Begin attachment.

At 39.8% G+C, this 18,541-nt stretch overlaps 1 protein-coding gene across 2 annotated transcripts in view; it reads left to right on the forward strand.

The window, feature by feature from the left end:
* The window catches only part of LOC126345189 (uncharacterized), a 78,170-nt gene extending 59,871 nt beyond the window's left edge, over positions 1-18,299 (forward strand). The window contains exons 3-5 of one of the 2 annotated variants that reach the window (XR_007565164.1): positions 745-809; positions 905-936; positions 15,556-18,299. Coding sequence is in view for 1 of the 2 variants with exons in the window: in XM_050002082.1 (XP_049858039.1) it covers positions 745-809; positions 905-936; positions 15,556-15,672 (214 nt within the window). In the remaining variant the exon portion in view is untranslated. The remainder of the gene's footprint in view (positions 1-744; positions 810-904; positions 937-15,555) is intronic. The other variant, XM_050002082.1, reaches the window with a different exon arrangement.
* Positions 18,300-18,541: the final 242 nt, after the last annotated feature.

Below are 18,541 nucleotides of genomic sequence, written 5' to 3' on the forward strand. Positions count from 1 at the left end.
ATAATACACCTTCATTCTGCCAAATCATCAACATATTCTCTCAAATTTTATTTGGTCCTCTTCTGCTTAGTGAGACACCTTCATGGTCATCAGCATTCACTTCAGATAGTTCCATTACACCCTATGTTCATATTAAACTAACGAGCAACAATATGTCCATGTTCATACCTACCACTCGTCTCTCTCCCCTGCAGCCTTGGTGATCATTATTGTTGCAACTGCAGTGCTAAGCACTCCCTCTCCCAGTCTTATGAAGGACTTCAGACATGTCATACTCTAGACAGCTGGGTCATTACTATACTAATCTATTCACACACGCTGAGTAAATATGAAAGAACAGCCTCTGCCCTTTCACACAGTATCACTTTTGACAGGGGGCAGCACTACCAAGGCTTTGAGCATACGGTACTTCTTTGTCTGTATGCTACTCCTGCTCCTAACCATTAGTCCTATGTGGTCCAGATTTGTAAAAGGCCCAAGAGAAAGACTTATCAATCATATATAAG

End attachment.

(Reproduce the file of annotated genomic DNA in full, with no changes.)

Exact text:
At 39.8% G+C, this 18,541-nt stretch overlaps 1 protein-coding gene across 2 annotated transcripts in view; it reads left to right on the forward strand.

The window, feature by feature from the left end:
* The window catches only part of LOC126345189 (uncharacterized), a 78,170-nt gene extending 59,871 nt beyond the window's left edge, over positions 1-18,299 (forward strand). The window contains exons 3-5 of one of the 2 annotated variants that reach the window (XR_007565164.1): positions 745-809; positions 905-936; positions 15,556-18,299. Coding sequence is in view for 1 of the 2 variants with exons in the window: in XM_050002082.1 (XP_049858039.1) it covers positions 745-809; positions 905-936; positions 15,556-15,672 (214 nt within the window). In the remaining variant the exon portion in view is untranslated. The remainder of the gene's footprint in view (positions 1-744; positions 810-904; positions 937-15,555) is intronic. The other variant, XM_050002082.1, reaches the window with a different exon arrangement.
* Positions 18,300-18,541: the final 242 nt, after the last annotated feature.

Below are 18,541 nucleotides of genomic sequence, written 5' to 3' on the forward strand. Positions count from 1 at the left end.
ATAATACACCTTCATTCTGCCAAATCATCAACATATTCTCTCAAATTTTATTTGGTCCTCTTCTGCTTAGTGAGACACCTTCATGGTCATCAGCATTCACTTCAGATAGTTCCATTACACCCTATGTTCATATTAAACTAACGAGCAACAATATGTCCATGTTCATACCTACCACTCGTCTCTCTCCCCTGCAGCCTTGGTGATCATTATTGTTGCAACTGCAGTGCTAAGCACTCCCTCTCCCAGTCTTATGAAGGACTTCAGACATGTCATACTCTAGACAGCTGGGTCATTACTATACTAATCTATTCACACACGCTGAGTAAATATGAAAGAACAGCCTCTGCCCTTTCACACAGTATCACTTTTGACAGGGGGCAGCACTACCAAGGCTTTGAGCATACGGTACTTCTTTGTCTGTATGCTACTCCTGCTCCTAACCATTAGTCCTATGTGGTCCAGATTTGTAAAAGGCCCAAGAGAAAGACTTATCAATCATATATAAG